TOKYO (Reuters) - Japan’s Asahi Mutual Life Insurance Co raised its foreign bonds investment to 170 billion yen from initially planned 100 billion yen for this fiscal year amid a low-yield domestic environment, a senior company executive said on Tuesday.
“We expected that equities would be strong at the beginning of this year, but the stock market fell and there was a possibility that it would not recover. So we ended up raising our holdings of foreign debt,” Masaru Tsuruoka, head of the asset allocation and planning department at Asahi Life, told Reuters in an interview.
The insurer has invested 170 billion yen in mostly French, Australian, New Zealand and Polish bonds, with currency hedging, according to Masaru Tsuruoka, head of the asset allocation and planning department at Asahi Life.
“We have bought bonds of countries which have not tightened their monetary policy yet.”
Tsuroka said that during the first half of the fiscal year Asahi switched 100 billion yen of hedged U.S. dollar-denominated bonds to unhedged.
And in the second half of the year, it intends to continue reducing its holdings of hedged U.S. bonds by 65 billion yen, and instead increase holdings of open, or unhedged, U.S. bonds by the same amount.
As a result, Asahi will be less exposed to rising currency hedging costs, as the share of foreign bond holdings accounted for by currency-hedged bonds would be brought down to 75 percent from 90 percent in April.
“We are looking to buy open U.S. bonds in a strong yen situation where the dollar level does not go below 108 yen. But if the dollar-yen weakens further to 105 yen, we will become risk averse,” Tsuruoka said.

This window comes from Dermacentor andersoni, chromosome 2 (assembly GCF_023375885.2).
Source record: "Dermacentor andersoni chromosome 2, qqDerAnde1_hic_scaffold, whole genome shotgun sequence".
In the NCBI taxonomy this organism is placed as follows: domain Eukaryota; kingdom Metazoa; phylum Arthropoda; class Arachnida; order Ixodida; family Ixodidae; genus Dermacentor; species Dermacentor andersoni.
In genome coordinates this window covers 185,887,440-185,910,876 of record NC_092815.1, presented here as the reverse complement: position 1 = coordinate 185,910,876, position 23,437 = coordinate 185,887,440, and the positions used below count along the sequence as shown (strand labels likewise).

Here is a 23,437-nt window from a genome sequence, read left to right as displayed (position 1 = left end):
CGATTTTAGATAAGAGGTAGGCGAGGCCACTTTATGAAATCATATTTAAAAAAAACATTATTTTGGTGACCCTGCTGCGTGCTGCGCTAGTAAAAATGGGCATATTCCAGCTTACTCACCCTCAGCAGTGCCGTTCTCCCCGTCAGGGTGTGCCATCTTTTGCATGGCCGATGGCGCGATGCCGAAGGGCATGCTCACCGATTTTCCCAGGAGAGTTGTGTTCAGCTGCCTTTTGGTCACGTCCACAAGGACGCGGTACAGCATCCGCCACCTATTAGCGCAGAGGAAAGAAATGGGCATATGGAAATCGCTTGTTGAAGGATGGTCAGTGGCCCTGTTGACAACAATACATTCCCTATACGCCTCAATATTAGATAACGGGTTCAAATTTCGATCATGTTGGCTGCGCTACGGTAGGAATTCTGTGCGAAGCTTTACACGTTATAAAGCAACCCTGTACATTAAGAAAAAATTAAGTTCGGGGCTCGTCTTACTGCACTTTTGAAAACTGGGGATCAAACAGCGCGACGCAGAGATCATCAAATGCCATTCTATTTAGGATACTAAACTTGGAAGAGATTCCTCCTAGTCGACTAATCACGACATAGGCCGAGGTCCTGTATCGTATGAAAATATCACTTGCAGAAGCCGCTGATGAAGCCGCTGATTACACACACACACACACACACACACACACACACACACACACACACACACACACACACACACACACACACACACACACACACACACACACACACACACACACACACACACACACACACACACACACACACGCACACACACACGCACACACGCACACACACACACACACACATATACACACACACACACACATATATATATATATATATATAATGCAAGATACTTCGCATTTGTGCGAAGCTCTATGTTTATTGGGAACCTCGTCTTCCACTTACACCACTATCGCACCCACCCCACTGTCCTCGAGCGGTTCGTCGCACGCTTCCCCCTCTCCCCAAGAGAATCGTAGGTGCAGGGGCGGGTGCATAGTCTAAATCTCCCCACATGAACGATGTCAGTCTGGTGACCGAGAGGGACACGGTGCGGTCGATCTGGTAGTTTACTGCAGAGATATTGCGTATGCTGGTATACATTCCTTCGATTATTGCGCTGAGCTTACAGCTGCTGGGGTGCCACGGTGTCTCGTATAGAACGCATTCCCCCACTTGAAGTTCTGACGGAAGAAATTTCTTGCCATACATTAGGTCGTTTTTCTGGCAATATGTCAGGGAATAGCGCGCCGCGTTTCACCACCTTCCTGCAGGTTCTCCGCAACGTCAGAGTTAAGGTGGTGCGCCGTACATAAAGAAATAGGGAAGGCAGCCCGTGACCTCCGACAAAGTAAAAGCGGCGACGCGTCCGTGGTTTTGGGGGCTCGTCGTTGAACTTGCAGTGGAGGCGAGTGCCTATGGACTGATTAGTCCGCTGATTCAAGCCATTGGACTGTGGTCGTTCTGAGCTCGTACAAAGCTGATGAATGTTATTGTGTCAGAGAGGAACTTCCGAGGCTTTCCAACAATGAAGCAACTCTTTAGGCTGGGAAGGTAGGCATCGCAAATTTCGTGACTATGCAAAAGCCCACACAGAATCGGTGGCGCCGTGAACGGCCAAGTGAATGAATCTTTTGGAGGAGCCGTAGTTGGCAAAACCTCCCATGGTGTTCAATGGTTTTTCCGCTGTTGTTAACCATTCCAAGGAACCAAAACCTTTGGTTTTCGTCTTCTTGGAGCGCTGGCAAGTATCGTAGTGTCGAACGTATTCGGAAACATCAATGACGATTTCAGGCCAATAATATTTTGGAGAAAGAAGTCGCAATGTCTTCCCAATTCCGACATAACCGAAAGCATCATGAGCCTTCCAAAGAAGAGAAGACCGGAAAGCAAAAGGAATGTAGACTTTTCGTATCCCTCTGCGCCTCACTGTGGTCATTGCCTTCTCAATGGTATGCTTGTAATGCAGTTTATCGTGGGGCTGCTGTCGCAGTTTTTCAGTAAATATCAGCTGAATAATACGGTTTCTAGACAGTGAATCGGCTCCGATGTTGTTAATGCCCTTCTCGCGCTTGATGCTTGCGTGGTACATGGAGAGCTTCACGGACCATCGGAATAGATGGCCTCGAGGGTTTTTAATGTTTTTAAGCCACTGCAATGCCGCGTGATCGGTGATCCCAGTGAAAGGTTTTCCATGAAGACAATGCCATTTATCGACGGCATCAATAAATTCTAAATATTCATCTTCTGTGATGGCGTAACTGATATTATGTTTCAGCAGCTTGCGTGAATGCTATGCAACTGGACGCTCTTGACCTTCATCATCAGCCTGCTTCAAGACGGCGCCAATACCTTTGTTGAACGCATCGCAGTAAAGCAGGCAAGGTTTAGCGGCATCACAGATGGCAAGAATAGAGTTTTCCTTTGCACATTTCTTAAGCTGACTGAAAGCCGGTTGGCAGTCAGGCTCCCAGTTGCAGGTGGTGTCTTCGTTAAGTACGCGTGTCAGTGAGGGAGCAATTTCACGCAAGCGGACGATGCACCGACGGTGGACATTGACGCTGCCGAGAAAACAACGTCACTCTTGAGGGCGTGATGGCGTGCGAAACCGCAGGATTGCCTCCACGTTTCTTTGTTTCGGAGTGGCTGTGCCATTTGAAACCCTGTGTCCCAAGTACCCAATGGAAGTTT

The insurer, which had a total assets of about 5.4 trillion yen as of March, cut investment in domestic bonds by 10 billion yen in the first half.
In its bond holdings, a total of 30 billion yen worth of JGBs went redeemed at maturity, while Asahi bought 20 billion yen worth of such special loss-absorbing debt known as TLAC (Total Loss-Absorbing Capacity), which offered more than 1 percent yield.
“We would like to buy such products in the second half as long as they offer an attractive yield,” Tsuruoka said.
Tsuruoka also said that Asahi reshuffled its bond holdings by selling short-dated bonds and buying longer-dated bonds, like 40-year bonds, to extend the duration of its bond holding by 1 year last year.
Its JGB holdings’ duration stood at 14.1 years as of the end of last fiscal year, and it wants to extend it to 14.5 years by the end of March, Tsuruoka said.
The insurer forecasts the dollar to trade between 105-120 yen for this financial year, compared to 112.55 yen on Tuesday. The insurer expects the 10-year JGB yield to trade between 0.0 percent and 0.25 percent, vs 0.145 on Tuesday.
Writing by Ayai Tomisawa